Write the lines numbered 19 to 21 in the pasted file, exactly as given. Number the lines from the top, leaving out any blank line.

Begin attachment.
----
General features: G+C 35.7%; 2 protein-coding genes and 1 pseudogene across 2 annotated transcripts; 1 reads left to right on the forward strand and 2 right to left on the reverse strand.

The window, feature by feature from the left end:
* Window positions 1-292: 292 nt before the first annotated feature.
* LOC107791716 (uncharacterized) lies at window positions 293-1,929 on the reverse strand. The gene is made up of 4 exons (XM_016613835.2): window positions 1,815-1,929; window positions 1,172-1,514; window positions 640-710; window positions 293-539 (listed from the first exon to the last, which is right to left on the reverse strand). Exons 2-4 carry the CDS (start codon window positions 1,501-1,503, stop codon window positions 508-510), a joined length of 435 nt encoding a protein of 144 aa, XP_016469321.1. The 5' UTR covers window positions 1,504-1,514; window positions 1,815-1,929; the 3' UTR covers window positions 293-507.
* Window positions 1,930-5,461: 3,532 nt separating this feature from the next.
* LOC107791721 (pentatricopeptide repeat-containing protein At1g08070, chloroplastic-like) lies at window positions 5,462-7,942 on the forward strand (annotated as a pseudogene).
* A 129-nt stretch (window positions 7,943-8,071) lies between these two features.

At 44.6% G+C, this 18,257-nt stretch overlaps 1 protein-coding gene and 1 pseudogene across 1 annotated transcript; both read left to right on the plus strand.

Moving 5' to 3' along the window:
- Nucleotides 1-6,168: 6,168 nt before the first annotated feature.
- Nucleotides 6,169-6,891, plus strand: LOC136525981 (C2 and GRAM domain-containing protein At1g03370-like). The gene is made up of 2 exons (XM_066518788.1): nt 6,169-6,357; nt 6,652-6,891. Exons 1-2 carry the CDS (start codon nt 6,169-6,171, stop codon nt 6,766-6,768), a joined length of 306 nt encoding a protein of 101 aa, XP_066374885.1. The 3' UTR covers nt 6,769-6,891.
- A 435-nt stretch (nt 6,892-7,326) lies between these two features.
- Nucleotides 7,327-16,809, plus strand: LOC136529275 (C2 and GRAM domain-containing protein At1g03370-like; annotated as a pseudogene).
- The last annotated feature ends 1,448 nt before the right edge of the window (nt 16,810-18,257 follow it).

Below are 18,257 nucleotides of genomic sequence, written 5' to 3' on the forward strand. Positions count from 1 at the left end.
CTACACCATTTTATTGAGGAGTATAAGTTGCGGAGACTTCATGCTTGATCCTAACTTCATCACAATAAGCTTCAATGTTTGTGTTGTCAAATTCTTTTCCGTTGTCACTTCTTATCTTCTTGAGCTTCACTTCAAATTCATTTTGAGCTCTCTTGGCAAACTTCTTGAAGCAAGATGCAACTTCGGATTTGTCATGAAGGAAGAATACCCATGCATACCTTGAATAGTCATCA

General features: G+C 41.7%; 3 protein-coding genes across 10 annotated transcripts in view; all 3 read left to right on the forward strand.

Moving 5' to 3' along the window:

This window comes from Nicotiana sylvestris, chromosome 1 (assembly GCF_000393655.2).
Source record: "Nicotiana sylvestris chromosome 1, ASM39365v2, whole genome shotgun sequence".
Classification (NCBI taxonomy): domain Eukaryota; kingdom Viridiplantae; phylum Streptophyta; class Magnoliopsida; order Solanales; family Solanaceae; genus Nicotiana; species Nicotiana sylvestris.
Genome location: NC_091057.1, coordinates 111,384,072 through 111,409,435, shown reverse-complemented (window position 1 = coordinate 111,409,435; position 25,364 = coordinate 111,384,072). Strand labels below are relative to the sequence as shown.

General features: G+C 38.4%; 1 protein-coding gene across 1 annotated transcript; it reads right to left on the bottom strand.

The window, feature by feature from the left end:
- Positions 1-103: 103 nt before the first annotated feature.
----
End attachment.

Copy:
This window comes from Nicotiana sylvestris, chromosome 1 (assembly GCF_000393655.2).
Source record: "Nicotiana sylvestris chromosome 1, ASM39365v2, whole genome shotgun sequence".
Classification (NCBI taxonomy): domain Eukaryota; kingdom Viridiplantae; phylum Streptophyta; class Magnoliopsida; order Solanales; family Solanaceae; genus Nicotiana; species Nicotiana sylvestris.